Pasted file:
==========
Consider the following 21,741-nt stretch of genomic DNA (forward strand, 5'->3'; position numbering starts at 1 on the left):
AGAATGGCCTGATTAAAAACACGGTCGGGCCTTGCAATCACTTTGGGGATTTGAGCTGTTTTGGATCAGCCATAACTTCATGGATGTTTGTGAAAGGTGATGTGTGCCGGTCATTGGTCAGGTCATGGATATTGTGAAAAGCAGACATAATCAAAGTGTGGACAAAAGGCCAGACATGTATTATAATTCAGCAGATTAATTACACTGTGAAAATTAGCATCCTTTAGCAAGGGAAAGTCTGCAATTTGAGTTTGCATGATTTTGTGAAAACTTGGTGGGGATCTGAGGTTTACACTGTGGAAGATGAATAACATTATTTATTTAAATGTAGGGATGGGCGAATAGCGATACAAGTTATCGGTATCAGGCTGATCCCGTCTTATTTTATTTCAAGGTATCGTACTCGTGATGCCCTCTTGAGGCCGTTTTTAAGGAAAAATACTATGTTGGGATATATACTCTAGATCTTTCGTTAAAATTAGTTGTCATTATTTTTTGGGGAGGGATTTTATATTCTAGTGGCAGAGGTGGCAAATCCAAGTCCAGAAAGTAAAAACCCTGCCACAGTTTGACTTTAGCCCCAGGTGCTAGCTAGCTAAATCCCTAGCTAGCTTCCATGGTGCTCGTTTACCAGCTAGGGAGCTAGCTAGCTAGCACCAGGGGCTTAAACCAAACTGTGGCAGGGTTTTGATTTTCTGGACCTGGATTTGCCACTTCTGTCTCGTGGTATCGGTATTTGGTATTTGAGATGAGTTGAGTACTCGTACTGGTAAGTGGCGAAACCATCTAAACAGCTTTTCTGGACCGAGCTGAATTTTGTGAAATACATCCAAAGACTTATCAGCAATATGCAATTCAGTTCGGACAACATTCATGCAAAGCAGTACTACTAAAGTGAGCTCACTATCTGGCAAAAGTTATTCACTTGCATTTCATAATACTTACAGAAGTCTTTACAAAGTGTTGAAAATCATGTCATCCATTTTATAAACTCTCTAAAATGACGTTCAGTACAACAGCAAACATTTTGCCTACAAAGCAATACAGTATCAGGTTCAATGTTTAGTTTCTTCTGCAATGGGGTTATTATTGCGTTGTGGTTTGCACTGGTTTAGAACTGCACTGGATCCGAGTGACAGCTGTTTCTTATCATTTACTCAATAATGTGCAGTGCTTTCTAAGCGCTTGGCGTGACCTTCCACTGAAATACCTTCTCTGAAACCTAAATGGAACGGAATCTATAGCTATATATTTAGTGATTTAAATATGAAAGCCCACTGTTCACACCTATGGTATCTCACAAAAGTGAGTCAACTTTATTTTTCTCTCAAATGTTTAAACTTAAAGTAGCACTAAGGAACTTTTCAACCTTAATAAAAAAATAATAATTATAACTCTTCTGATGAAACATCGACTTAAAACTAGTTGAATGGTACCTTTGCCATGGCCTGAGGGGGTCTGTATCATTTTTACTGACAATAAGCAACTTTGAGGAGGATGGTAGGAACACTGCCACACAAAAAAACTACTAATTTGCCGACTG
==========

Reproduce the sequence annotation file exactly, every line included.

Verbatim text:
Consider the following 21,741-nt stretch of genomic DNA (forward strand, 5'->3'; position numbering starts at 1 on the left):
AGAATGGCCTGATTAAAAACACGGTCGGGCCTTGCAATCACTTTGGGGATTTGAGCTGTTTTGGATCAGCCATAACTTCATGGATGTTTGTGAAAGGTGATGTGTGCCGGTCATTGGTCAGGTCATGGATATTGTGAAAAGCAGACATAATCAAAGTGTGGACAAAAGGCCAGACATGTATTATAATTCAGCAGATTAATTACACTGTGAAAATTAGCATCCTTTAGCAAGGGAAAGTCTGCAATTTGAGTTTGCATGATTTTGTGAAAACTTGGTGGGGATCTGAGGTTTACACTGTGGAAGATGAATAACATTATTTATTTAAATGTAGGGATGGGCGAATAGCGATACAAGTTATCGGTATCAGGCTGATCCCGTCTTATTTTATTTCAAGGTATCGTACTCGTGATGCCCTCTTGAGGCCGTTTTTAAGGAAAAATACTATGTTGGGATATATACTCTAGATCTTTCGTTAAAATTAGTTGTCATTATTTTTTGGGGAGGGATTTTATATTCTAGTGGCAGAGGTGGCAAATCCAAGTCCAGAAAGTAAAAACCCTGCCACAGTTTGACTTTAGCCCCAGGTGCTAGCTAGCTAAATCCCTAGCTAGCTTCCATGGTGCTCGTTTACCAGCTAGGGAGCTAGCTAGCTAGCACCAGGGGCTTAAACCAAACTGTGGCAGGGTTTTGATTTTCTGGACCTGGATTTGCCACTTCTGTCTCGTGGTATCGGTATTTGGTATTTGAGATGAGTTGAGTACTCGTACTGGTAAGTGGCGAAACCATCTAAACAGCTTTTCTGGACCGAGCTGAATTTTGTGAAATACATCCAAAGACTTATCAGCAATATGCAATTCAGTTCGGACAACATTCATGCAAAGCAGTACTACTAAAGTGAGCTCACTATCTGGCAAAAGTTATTCACTTGCATTTCATAATACTTACAGAAGTCTTTACAAAGTGTTGAAAATCATGTCATCCATTTTATAAACTCTCTAAAATGACGTTCAGTACAACAGCAAACATTTTGCCTACAAAGCAATACAGTATCAGGTTCAATGTTTAGTTTCTTCTGCAATGGGGTTATTATTGCGTTGTGGTTTGCACTGGTTTAGAACTGCACTGGATCCGAGTGACAGCTGTTTCTTATCATTTACTCAATAATGTGCAGTGCTTTCTAAGCGCTTGGCGTGACCTTCCACTGAAATACCTTCTCTGAAACCTAAATGGAACGGAATCTATAGCTATATATTTAGTGATTTAAATATGAAAGCCCACTGTTCACACCTATGGTATCTCACAAAAGTGAGTCAACTTTATTTTTCTCTCAAATGTTTAAACTTAAAGTAGCACTAAGGAACTTTTCAACCTTAATAAAAAAATAATAATTATAACTCTTCTGATGAAACATCGACTTAAAACTAGTTGAATGGTACCTTTGCCATGGCCTGAGGGGGTCTGTATCATTTTTACTGACAATAAGCAACTTTGAGGAGGATGGTAGGAACACTGCCACACAAAAAAACTACTAATTTGCCGACTG